The Muslim woman was given a role, duties and rights 1400 years ago that most women do not enjoy today, even in the West
Islam declared women and men equal.
Islam condemned pre-Islamic practices degrading and oppressing women.
Islam does not require woman to change her name at marriage.
Islam protects the family and condemns the betrayal of marital fidelity. It recognizes only one type of family: husband and wife united by authentic marriage contract.
"Heaven is at the feet of mothers", is a basic Islamic teaching.
"The best of you are the kindest to their wives and I am your best to mine", is a teaching by prophet Mohammad.
Islam enjoins sounds morality in thinking, behavior and appearance. Dress fashions and social patterns that reduce woman to a sex object and exploit her as such are not acceptable to Islam.
The observance of chastity and moral standards is equally demanded by Islam from both men and women. "Women are the siblings of men", is a saying of prophet Mohammad.
The same injunctions and prohibitions of Islam equally apply to both sexes.
Islam gave woman the right of inheritance and the right of individual independent ownership unhampered by father, husband, brother, son or anyone else.
Islam gave women the right to accept or reject a marriage proposal free from pressure, and by mutual agreement to specify in the marriage contract that she has the right to divorce (if she misses that option she has the right to seek court divorce if she deems the marriage to have failed beyond repair).
Men and women though equal are not identical, and eachcompliments the other in the different roles and functions that they are responsible to. " From an Islamic perspective, to view a woman as a sex symbol is to denigrate her. Islam believes that a woman is to be judged by her [virtuous] character and actions rather than by her looks or physical features" (Takim, 22). In the article, "My Body Is My Own Business", Ms. Naheed Mustafa , a young Canadian born and raised, university-educated Muslim woman writes, "The Quran [ which is the Holy Book for Muslims] teaches us that men and women are equal, that individuals should not be judged according to gender, beauty, wealth or privilege. The only thing that makes one person better than another is his or her character." She goes on to say, "In the Western world, the hijab has come to symbolize either forced silence or radical, unconscionable militancy. Actually, its neither. It is simply a woman's assertion that judgement of her physical person is to play no role whatsoever in social interaction."
Muslims believe that God gave beauty to all women, but that her beauty is not be seen by the world, as if the women are meat on the shelf to be picked and looked over. When she covers herself she puts herself on a higher level and men will look at her with respect and she is noticed for her intellect , faith ,and personality, not for her beauty. In many societies, especially in the West, women are taught from early childhood that their worth is proportional to their attractiveness and are compelled to follow the male standards of beauty and abstract notions of what is attractive, half realizing that such pursuit is futile and often humiliating (Mustafa). Chastity , modesty, and piety are promoted by the institution of veiling. The hijab in no way prevents a woman from playing her role as an important individual in a society nor does it make her inferior." (Takim,22)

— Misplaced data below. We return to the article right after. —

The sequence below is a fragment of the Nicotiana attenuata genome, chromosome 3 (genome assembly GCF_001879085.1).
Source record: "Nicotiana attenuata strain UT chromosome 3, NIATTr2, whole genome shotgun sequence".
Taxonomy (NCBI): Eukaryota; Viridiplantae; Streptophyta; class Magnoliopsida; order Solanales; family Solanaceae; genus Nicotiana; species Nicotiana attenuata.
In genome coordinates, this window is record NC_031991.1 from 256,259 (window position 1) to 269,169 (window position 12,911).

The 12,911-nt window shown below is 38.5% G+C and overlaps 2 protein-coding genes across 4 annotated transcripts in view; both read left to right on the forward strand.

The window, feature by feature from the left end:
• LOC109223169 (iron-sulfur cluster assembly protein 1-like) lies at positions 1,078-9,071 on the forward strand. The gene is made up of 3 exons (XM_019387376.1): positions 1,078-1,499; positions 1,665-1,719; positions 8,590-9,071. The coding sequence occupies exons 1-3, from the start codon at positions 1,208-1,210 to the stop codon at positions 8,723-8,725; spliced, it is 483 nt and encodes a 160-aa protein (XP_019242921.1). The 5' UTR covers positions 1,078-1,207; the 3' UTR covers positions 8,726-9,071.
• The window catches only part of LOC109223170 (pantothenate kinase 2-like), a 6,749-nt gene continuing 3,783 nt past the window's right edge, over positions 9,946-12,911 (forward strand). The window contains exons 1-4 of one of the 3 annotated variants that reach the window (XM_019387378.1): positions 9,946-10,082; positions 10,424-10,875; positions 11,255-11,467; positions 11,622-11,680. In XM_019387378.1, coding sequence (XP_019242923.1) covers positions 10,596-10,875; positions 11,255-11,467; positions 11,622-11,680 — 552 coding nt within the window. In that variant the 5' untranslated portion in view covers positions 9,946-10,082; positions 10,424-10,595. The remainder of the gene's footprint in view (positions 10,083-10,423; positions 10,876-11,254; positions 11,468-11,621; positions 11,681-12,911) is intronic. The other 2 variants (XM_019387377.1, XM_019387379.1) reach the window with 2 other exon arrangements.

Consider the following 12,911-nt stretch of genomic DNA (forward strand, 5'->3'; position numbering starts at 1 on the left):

A Muslim woman may wear whatever she pleases in the presence of her husband and family or among women friends. But when she goes out or when men other than her husband or close family are present she is expected to wear a dress which will cover [her hair and] all parts of her body , and not reveal her figure. What a contrast with Western fashions which every year concentrate quite intentionally on exposing yet another erogenous zone to the public gaze! The intention of Western dress is to reveal the figure, while the intention of Muslim dress is to conceal [and cover] it, at least in public (Lemu,25).
The Muslim woman does not feel the pressures to be beautiful or attractive, which is so apparent in the Western and Eastern cultures. She does not have to live up to expectations of what is desirable and what is not. Superficial beauty is not the Muslim woman's concern, her main goal is inner spiritual beauty. She does not have to use her body and charms to get recognition or acceptance in society. It is very different from the cruel methods that other societies subject women, in that their worth is always judged by their physical appearance. The are numerous examples of discrimination at the workplace where women are either accepted or rejected, because of their attractiveness and sex appeal.
Another benefit of adorning the veil is that it is a protection for women. Muslims believe that when women display their beauty to everybody, they degrade themselves by becoming objects of sexual desire and become vulnerable to men, who look at them as " gratification for the sexual urge"(Nadvi,8). The Hijab makes them out as women belonging to the class of modest chaste women, so that transgressors and sensual men may recognize them as such and dare not tease them out of mischief" (Nadvi, 20). Hijab solves the problem of sexual harrassment and unwanted sexual advances, which is so demeaning for women, when men get mixed signals and believe that women want their advances by the way they reveal their bodies.
The western idiology of, 'if you have it, you should flash it!' is quite opposite to the Islamic principle,where the purpose is not to bring attention to ones self, but to be modest. Women in so many societies are just treated as s ex symbols and nothing more than just a body who "display themselves to get attent ion" (Mustafa). A good example is in advertising, where a woman's body is used to sell products. Women are constantly degraded, and subjected to reveal more and more of themselves. .